Why there's no closure for Kanishka families
It is as important for nations to salute their war dead as it is for them to remember victims of terrorism. India, in contrast to the homageful North Americans and Europeans, is not particularly good at doing either — a mystifying incapacity. Dipankar De Sarkar writes.world Updated: Jun 29, 2010 02:06 IST
It is as important for nations to salute their war dead as it is for them to remember victims of terrorism. India, in contrast to the homageful North Americans and Europeans, is not particularly good at doing either — a mystifying incapacity.
Just as well then, that at the commemoration of the Kanishka air disaster last week — an event of almost unbearable sadness — the minister from India was in the company of his counterparts from Canada and Ireland.
A quarter of a century has slipped by unnoticed since Air India flight 182, the ‘Emperor Kanishka,' was brought down off the Irish coast by suspected Babbar Khalsa terrorists. Unnoticed by the rest of us that is — not by victims' families, who have kept up a lonely vigil against governments that have often seemed callous in the aftermath.
Five generations of families — grandparents, parents, spouses and siblings, children and grandchildren — gathered in the remote Irish village of Ahakista on the Atlantic coast to mark this grim anniversary.
Unknown to most of us, they have done so every year since June 23, 1985.
Every year, this little village has fallen silent at 8:13 a.m to mark that hellish moment when innocent lives were snuffed out. It's a solemn date that today links Ireland with India and Canada (most of the victims were Indo-Canadians).
The inscription around a memorial sundial reads: "Time flies, Suns rise and shadows fall, Let it pass by, Love reigns forever over all."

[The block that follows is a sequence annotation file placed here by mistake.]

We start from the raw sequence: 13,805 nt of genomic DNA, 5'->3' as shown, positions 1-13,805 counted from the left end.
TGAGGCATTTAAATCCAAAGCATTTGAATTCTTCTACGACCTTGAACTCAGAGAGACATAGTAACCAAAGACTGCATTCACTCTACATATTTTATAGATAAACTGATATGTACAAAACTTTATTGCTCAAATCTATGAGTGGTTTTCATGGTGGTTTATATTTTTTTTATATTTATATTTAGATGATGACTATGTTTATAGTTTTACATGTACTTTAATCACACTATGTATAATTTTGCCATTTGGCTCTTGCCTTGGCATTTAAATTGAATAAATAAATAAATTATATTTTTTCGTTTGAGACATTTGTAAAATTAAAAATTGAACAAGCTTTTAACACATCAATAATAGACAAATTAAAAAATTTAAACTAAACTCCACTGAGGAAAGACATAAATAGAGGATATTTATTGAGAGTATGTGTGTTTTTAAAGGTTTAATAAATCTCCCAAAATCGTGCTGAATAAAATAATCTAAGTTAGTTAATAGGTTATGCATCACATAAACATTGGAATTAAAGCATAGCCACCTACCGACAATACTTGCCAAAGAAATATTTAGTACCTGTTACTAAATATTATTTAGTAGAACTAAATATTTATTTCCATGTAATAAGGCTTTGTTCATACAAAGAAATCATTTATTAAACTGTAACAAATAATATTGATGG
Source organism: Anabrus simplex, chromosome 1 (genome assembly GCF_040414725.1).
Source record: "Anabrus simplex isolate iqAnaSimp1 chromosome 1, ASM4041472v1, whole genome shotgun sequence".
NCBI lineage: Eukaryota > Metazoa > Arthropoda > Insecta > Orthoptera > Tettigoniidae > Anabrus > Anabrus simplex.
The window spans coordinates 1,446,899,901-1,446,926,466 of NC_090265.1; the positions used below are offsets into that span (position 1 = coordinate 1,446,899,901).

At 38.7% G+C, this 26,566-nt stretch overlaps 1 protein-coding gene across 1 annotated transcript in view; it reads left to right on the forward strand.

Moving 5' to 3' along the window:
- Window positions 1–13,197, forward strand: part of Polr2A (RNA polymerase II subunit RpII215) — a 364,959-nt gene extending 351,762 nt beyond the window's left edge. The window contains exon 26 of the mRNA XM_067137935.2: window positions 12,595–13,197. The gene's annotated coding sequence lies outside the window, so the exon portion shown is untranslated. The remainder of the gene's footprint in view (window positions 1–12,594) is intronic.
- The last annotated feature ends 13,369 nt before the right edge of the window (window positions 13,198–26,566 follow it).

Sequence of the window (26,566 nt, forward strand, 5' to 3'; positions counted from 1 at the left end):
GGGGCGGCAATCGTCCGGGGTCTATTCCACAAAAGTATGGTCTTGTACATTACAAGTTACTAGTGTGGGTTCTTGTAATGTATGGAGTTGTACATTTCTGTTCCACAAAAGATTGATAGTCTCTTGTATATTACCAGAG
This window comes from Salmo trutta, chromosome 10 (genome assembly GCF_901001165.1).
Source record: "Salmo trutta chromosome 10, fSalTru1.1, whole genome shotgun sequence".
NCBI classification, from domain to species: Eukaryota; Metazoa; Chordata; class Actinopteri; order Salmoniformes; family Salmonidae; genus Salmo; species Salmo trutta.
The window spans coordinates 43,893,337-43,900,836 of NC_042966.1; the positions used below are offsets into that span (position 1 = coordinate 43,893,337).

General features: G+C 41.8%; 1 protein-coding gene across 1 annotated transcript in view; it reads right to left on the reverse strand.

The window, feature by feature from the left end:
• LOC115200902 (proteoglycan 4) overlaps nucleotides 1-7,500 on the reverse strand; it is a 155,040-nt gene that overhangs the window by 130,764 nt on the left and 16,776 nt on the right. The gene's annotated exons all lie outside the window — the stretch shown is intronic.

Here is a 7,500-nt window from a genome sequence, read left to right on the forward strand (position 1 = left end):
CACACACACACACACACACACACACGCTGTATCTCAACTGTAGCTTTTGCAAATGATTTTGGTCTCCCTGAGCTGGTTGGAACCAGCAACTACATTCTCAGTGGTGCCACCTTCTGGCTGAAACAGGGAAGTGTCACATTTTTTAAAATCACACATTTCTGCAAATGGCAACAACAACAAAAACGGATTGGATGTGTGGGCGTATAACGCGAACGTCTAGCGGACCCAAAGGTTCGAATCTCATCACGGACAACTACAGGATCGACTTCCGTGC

Memorials in Ottowa, Toronto and Vancouver repeat those words. But many families have found such comforting rhythms elusive.
They claim Kanishka was a tragedy that could have been prevented because both Canadian and Indian intelligence agencies knew Khalistan terrorists were targeting an Air India flight. They keep control of their annual event, keeping governments at an arm's length.
They wearily dismiss suggestions that a recent official Canadian apology may make it easier for them to find closure.
"Our lives closed 25 years ago," said Lakshminarayana Turlapati, who lost both his sons — Sanjay, 14, and Deepak, 11.
The main suspect is now a free man: having served 15 years for an act of terror that claimed 331 lives, he now awaits a perjury trial that will not begin until September.
The Turlapatis spend days on end in this pretty coastal village every year because, they say, they want to be with Deepak, whose body was never found. He was one of 198 passengers swallowed by the sea.
At Ahakista, some touched the waters lightly.
On June 23, 1985, dozens of Indian families were ambushed by grief. On June 23, 1010, their wounds still felt raw. These memorials in Ahakista and three cities across Canada act as a balm for distraught families.
Why isn't there one in India?